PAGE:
The news that Solvay's pharmaceutical activities are up for sale hardly sent shockwaves around the world. Against the background of recent takeovers and mergers, it is indeed small beer. When Pfizer is buying Wyeth and Merck is swallowing Schering-Plough, it is unsurprising that AstraZeneca's David Brennan referred to Solvay as one of the "smaller companies that appear to be coming up for sale in Europe."
But in a way, the sell-off of what likes to call itself Belgium's last multinational in the sector tells a story bigger than the company itself.
Solvay is and always has been quintessentially Belgian. Its list of directors and principal shareholders reads like a Belgian Who's Who. New board members include senior executives from Belgium's stockbroking community, re-elected directors include figures like the former Belgian member of the European Commission, Karel Van Miert. Nearly a third of the shares are still owned by the Solvay family.
Of course the sale makes sense in many ways. News of the plan sent the company's share soaring, despite the difficult climate. And the synergies and economies of scale from bringing its activities into the framework of a larger and 'more multinational' multinational AstraZeneca, Sanofi-aventis and Takeda are among the current favourites for the acquisition are obvious.
However, it confirms yet again a trend that has gathered pace relentlessly across Europe over the last two decades. Traditional medium-sized national companies have largely disappeared, and now even the smaller self-styled multinationals are disappearing too. Alongside the compelling economic logic that drives this process, there is a more disturbing geographical dimension. As concentration in the sector takes its relentless course, more and more countries are losing the last vestiges of significant pharmaceutical activity in national ownership. This will have its effect on the operations of the industry Europe-wide.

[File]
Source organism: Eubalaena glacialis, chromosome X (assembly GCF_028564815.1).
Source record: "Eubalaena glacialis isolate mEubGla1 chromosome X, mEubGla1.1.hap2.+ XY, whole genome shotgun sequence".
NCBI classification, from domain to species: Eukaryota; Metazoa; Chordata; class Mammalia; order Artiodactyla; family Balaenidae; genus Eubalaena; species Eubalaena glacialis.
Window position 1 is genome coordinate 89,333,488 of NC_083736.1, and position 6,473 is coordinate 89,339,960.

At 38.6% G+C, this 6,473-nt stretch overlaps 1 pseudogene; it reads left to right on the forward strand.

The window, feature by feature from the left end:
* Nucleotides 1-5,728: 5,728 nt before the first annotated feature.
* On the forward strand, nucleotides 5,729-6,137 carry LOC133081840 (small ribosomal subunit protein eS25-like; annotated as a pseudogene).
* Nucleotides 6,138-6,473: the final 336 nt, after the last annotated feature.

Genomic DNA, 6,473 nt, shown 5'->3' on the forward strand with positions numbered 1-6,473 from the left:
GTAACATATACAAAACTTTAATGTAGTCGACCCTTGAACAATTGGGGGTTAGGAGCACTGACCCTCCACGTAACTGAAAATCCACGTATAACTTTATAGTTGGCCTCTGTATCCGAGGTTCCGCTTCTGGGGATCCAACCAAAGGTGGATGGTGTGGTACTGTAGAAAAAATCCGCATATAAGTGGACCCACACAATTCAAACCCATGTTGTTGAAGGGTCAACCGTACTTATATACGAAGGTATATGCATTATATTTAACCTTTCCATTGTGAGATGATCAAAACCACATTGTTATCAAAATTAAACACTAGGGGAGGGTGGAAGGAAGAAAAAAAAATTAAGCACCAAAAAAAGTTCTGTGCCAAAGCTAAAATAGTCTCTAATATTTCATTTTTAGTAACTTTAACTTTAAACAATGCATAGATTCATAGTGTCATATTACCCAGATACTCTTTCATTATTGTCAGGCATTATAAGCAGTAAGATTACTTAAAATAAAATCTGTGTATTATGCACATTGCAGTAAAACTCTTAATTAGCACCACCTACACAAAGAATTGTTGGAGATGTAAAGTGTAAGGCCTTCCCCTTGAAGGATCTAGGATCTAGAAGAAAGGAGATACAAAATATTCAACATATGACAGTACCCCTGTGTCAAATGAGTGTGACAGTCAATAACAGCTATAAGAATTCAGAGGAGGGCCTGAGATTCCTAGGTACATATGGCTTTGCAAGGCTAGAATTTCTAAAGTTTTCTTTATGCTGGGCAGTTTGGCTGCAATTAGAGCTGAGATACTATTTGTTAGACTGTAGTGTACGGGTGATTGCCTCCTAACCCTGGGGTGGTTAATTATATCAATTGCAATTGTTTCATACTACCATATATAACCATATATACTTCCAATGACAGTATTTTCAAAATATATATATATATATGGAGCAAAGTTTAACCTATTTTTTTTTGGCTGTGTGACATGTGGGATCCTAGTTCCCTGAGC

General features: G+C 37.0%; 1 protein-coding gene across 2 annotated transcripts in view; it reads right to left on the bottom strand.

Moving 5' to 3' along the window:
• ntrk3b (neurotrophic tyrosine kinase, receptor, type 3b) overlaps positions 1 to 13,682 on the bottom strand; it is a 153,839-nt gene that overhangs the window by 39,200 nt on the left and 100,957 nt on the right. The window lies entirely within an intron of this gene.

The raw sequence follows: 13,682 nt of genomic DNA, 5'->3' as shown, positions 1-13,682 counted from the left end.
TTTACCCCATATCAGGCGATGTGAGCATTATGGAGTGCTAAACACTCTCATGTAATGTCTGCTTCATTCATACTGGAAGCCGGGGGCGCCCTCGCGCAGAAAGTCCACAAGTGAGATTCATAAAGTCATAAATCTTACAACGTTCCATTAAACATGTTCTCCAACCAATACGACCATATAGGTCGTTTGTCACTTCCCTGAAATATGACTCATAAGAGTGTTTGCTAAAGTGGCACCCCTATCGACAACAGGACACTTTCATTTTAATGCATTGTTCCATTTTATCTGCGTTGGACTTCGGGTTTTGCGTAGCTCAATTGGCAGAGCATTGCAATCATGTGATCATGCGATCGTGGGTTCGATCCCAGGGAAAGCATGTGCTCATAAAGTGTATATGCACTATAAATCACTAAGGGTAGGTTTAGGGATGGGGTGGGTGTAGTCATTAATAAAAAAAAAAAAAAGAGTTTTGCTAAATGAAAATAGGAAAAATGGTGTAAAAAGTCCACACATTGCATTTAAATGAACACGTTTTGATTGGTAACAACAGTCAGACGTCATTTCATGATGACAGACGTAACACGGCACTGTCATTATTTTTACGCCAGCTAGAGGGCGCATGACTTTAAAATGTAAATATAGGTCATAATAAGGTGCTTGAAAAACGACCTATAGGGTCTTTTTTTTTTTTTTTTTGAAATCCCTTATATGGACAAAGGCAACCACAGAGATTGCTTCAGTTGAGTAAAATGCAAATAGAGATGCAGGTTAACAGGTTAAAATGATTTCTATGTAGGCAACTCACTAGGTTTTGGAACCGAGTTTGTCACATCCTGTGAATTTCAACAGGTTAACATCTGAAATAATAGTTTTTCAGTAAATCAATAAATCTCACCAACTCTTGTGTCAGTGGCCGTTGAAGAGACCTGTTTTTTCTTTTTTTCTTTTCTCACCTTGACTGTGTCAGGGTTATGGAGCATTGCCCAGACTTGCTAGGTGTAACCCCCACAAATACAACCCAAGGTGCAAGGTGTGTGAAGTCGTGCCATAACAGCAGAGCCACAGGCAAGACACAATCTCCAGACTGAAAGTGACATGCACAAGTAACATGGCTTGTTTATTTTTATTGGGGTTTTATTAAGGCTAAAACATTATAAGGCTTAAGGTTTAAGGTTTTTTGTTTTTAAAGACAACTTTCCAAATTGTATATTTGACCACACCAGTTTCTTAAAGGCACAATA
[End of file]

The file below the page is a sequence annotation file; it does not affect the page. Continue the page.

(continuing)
Europe's north–south divide
The north-south divide in Europe has for decades pitted countries with strong pharmaceutical companies against those with weaker sectors (a divide mirrored in regulatory terms too). On matters of pricing and reimbursement, the countries with major pharmaceutical firms in national ownership have consistently been the more generous on the natural basis that it made sense to support a sector where they were strong. The 'southern' countries, consistently more restrictive, have been open to persuasion about more generous treatment insofar as they had a stake in the future of the industry. As the number of countries with a vigorous industry decreases, so too does the scope for convincing these 'southern' countries of the merits of pricing and reimbursement systems that nourish a healthy sector (and in this respect, Belgium must count as a southern country).
It is unfashionable in the heart of Europe where so much attention is devoted to building an ever more-integrated continent to focus unduly on national geographic considerations. But here in the heart of Europe, one small national heart is about to stop beating and the consequences of these minor losses will ultimately be felt throughout the body politic of the pharmaceutical industry.